After Peace Corps service, I taught, worked as a librarian and got my first freelance writing job with Reader's Digest. The Digest editor assigned me sports and games for How to Do Just about Anything, a book which sold 50 million copies world-wide. Reader's Digest made a vast fortune on that book alone, while me and the other writers earned $25 to $75 dollars per article. I learned economy of language writing such pieces as "How to Play Tennis" in fifty words. My first writing collaboration with my son began with this book: I described how to play "Hangman" and the Digest used his piece of paper with a name I couldn't get--yacht-- and so I was hung. This made me feel guilty since the games I played his older sister didn't make the Digest cut, so unfair since she taught her brother how to read when he was three.

I have published nine novels: The Book of Phoebe; Lament for a Silver-Eyed Woman; The Port of Missing Men; Masters of Illusion: A Novel of the Great Hartford Circus Fire, An American Killing, and the Poppy Rice Mysteries (Love Her Madly, She's Not There, She Smiled Sweetly). My memoir, Girls of Tender Age, is a favorite of book clubs. (The paperback edition has a great book club guide.)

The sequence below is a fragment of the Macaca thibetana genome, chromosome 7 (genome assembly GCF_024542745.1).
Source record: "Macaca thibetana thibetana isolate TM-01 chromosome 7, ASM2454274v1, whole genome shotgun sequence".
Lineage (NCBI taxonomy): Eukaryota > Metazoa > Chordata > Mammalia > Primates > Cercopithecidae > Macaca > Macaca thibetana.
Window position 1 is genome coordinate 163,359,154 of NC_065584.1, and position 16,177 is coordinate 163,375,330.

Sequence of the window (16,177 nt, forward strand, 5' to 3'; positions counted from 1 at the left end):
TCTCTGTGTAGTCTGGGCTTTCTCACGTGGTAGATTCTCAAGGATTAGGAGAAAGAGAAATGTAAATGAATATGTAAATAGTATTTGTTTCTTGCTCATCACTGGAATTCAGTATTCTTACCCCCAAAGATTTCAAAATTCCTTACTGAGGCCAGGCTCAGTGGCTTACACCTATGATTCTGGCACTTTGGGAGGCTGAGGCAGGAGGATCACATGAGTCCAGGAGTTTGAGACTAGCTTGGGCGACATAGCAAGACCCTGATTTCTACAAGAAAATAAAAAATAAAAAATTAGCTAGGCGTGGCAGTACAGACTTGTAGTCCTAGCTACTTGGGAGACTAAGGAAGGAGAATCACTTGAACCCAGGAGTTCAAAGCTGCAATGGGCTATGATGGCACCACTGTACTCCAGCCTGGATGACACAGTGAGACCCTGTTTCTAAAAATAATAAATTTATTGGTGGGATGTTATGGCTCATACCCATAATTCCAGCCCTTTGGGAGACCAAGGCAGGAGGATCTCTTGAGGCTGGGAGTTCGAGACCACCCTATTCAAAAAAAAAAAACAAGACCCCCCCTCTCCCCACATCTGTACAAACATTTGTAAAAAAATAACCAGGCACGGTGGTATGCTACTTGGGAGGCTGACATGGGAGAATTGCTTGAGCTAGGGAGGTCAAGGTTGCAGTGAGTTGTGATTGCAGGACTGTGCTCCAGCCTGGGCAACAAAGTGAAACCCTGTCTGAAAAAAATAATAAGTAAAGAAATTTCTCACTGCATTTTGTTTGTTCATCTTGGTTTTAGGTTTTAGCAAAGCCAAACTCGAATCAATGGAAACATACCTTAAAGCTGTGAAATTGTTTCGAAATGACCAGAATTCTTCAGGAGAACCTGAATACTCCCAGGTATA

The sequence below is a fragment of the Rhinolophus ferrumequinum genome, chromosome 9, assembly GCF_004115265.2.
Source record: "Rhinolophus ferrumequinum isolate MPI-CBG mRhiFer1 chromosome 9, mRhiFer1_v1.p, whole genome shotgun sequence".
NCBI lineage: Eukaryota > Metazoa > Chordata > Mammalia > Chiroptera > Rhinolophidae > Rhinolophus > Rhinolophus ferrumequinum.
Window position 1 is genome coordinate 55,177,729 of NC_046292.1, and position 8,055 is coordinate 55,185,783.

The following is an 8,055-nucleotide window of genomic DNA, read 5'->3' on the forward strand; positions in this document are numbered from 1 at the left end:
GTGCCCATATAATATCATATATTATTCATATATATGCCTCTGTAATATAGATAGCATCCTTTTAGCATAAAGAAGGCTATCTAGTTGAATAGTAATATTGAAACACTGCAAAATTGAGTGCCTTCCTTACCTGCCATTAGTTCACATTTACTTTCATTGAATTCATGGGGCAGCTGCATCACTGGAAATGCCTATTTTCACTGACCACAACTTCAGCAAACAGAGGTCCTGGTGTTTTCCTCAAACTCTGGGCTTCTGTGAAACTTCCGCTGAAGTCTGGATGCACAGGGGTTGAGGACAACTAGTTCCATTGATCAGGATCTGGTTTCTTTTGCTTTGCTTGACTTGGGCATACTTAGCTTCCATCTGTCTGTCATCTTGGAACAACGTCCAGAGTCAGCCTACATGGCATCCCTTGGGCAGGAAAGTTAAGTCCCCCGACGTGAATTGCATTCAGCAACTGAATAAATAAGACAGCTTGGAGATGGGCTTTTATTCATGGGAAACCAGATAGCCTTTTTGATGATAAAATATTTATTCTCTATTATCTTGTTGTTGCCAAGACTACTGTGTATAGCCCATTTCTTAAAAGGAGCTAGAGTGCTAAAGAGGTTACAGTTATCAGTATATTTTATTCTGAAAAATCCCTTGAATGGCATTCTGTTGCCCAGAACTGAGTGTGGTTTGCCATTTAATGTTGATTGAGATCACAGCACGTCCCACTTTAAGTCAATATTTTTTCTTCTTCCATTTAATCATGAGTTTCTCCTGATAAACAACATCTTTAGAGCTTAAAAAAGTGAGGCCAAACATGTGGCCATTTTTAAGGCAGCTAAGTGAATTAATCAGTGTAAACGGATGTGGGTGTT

Dirty Water: A Red Sox Mystery was my second collaboration with my son, and centers on the 2007 World Champions.

My books have been reprinted in seven foreign languages.

Four of my books (including my newest--see below) are in e-Book editions: Girls of Tender Age, Love Her Madly, She's Not There and the soon-to-be- published, The Honoured Guest: Anne Alger Craven, Witness to Sumter, in Her Words. Keep posted to learn when the rest will be available as e-Books, too.